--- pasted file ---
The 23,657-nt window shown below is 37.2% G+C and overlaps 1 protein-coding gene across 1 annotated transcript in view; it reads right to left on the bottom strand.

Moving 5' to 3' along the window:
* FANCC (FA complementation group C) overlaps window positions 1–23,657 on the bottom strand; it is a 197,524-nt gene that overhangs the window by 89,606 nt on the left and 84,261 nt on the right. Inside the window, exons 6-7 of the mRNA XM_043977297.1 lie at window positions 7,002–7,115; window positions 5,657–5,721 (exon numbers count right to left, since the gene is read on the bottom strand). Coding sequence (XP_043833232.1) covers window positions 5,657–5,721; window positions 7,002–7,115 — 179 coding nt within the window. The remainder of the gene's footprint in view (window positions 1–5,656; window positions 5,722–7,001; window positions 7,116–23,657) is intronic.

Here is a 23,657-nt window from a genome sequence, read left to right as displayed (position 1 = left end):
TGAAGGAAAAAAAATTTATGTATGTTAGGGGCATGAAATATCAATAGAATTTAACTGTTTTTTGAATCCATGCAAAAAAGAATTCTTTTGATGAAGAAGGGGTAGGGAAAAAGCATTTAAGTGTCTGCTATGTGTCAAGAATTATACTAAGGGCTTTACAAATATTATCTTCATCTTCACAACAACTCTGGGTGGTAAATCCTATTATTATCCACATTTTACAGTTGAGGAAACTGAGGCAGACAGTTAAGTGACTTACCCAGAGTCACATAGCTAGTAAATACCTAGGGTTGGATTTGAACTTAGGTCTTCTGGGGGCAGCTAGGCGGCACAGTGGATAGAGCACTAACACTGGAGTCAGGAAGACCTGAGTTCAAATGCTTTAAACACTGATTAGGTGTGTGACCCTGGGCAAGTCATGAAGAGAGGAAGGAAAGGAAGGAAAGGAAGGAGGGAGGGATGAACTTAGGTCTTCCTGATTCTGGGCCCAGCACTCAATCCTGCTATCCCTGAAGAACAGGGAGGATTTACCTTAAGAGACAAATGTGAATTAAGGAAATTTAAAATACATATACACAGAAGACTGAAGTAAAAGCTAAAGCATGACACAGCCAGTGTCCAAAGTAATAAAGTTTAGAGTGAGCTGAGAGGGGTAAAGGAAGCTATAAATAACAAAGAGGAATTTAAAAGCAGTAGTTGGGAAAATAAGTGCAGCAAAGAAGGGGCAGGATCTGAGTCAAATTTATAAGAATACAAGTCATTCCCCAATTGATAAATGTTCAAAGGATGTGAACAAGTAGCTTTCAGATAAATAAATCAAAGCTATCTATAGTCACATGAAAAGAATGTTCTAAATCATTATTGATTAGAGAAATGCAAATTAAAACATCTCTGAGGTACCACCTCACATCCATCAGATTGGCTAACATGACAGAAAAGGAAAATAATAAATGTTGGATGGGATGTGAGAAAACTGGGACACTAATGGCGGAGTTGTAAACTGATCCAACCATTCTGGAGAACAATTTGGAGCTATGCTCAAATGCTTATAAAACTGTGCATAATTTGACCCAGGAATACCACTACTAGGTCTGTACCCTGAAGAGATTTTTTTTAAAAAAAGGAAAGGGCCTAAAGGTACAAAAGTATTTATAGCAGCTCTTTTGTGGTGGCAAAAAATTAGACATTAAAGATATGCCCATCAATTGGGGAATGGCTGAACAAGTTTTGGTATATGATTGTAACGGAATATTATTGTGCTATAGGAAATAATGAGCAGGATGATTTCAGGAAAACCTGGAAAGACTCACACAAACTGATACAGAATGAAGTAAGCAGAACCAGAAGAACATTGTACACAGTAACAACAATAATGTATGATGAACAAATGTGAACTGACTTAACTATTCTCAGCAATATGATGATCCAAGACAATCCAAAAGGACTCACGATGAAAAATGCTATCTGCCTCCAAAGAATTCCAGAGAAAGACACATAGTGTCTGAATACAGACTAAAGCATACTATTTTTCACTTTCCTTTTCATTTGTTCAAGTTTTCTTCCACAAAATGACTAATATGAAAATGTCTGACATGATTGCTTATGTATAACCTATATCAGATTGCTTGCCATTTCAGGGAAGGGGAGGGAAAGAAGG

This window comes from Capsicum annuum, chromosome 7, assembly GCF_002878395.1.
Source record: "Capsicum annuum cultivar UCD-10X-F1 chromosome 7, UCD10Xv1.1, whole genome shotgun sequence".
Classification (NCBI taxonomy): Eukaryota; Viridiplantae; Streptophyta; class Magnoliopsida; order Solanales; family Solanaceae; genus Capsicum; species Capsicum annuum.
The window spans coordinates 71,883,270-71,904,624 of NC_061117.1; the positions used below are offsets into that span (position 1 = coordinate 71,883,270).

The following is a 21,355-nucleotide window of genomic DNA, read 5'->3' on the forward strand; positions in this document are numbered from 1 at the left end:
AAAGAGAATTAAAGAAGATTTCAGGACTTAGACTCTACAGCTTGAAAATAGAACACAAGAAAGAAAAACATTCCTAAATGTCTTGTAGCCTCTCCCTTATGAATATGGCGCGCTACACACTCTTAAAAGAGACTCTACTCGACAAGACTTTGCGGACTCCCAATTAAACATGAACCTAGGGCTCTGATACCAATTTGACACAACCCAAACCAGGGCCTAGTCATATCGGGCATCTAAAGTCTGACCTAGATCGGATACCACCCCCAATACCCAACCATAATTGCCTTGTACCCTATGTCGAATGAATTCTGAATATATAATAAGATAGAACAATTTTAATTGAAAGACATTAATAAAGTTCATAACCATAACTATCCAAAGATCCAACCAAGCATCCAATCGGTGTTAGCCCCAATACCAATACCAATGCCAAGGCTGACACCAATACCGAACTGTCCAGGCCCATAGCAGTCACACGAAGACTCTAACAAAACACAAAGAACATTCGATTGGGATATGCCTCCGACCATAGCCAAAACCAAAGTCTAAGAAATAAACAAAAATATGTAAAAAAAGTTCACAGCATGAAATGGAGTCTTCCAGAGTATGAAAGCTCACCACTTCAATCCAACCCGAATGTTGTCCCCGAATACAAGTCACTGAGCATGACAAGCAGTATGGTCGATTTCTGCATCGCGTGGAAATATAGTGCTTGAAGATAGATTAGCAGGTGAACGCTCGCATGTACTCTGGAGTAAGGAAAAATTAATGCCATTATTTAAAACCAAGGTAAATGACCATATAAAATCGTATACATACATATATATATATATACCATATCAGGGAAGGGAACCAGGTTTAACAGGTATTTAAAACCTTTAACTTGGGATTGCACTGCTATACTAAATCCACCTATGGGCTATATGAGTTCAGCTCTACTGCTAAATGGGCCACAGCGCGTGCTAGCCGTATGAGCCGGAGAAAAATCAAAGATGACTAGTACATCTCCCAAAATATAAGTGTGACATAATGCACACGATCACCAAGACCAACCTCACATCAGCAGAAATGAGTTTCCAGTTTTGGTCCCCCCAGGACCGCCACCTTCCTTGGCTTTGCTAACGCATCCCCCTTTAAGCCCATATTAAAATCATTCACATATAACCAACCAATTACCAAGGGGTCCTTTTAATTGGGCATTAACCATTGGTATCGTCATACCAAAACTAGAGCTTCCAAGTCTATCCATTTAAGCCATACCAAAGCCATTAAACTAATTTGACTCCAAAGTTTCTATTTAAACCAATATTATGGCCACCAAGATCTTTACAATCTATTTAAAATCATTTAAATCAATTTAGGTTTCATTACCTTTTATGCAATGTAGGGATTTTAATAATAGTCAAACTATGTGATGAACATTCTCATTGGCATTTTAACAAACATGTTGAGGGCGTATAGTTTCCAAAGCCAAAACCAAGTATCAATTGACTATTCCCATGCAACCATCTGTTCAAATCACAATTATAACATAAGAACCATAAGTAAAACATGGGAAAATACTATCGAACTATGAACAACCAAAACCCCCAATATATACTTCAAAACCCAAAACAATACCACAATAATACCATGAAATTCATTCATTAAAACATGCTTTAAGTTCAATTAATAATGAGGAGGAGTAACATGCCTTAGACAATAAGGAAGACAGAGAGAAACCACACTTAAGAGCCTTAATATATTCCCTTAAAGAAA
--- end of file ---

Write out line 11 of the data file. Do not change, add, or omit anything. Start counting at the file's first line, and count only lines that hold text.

AAAGAGAATTAAAGAAGATTTCAGGACTTAGACTCTACAGCTTGAAAATAGAACACAAGAAAGAAAAACATTCCTAAATGTCTTGTAGCCTCTCCCTTATGAATATGGCGCGCTACACACTCTTAAAAGAGACTCTACTCGACAAGACTTTGCGGACTCCCAATTAAACATGAACCTAGGGCTCTGATACCAATTTGACACAACCCAAACCAGGGCCTAGTCATATCGGGCATCTAAAGTCTGACCTAGATCGGATACCACCCCCAATACCCAACCATAATTGCCTTGTACCCTATGTCGAATGAATTCTGAATATATAATAAGATAGAACAATTTTAATTGAAAGACATTAATAAAGTTCATAACCATAACTATCCAAAGATCCAACCAAGCATCCAATCGGTGTTAGCCCCAATACCAATACCAATGCCAAGGCTGACACCAATACCGAACTGTCCAGGCCCATAGCAGTCACACGAAGACTCTAACAAAACACAAAGAACATTCGATTGGGATATGCCTCCGACCATAGCCAAAACCAAAGTCTAAGAAATAAACAAAAATATGTAAAAAAAGTTCACAGCATGAAATGGAGTCTTCCAGAGTATGAAAGCTCACCACTTCAATCCAACCCGAATGTTGTCCCCGAATACAAGTCACTGAGCATGACAAGCAGTATGGTCGATTTCTGCATCGCGTGGAAATATAGTGCTTGAAGATAGATTAGCAGGTGAACGCTCGCATGTACTCTGGAGTAAGGAAAAATTAATGCCATTATTTAAAACCAAGGTAAATGACCATATAAAATCGTATACATACATATATATATATATACCATATCAGGGAAGGGAACCAGGTTTAACAGGTATTTAAAACCTTTAACTTGGGATTGCACTGCTATACTAAATCCACCTATGGGCTATATGAGTTCAGCTCTACTGCTAAATGGGCCACAGCGCGTGCTAGCCGTATGAGCCGGAGAAAAATCAAAGATGACTAGTACATCTCCCAAAATATAAGTGTGACATAATGCACACGATCACCAAGACCAACCTCACATCAGCAGAAATGAGTTTCCAGTTTTGGTCCCCCCAGGACCGCCACCTTCCTTGGCTTTGCTAACGCATCCCCCTTTAAGCCCATATTAAAATCATTCACATATAACCAACCAATTACCAAGGGGTCCTTTTAATTGGGCATTAACCATTGGTATCGTCATACCAAAACTAGAGCTTCCAAGTCTATCCATTTAAGCCATACCAAAGCCATTAAACTAATTTGACTCCAAAGTTTCTATTTAAACCAATATTATGGCCACCAAGATCTTTACAATCTATTTAAAATCATTTAAATCAATTTAGGTTTCATTACCTTTTATGCAATGTAGGGATTTTAATAATAGTCAAACTATGTGATGAACATTCTCATTGGCATTTTAACAAACATGTTGAGGGCGTATAGTTTCCAAAGCCAAAACCAAGTATCAATTGACTATTCCCATGCAACCATCTGTTCAAATCACAATTATAACATAAGAACCATAAGTAAAACATGGGAAAATACTATCGAACTATGAACAACCAAAACCCCCAATATATACTTCAAAACCCAAAACAATACCACAATAATACCATGAAATTCATTCATTAAAACATGCTTTAAGTTCAATTAATAATGAGGAGGAGTAACATGCCTTAGACAATAAGGAAGACAGAGAGAAACCACACTTAAGAGCCTTAATATATTCCCTTAAAGAAA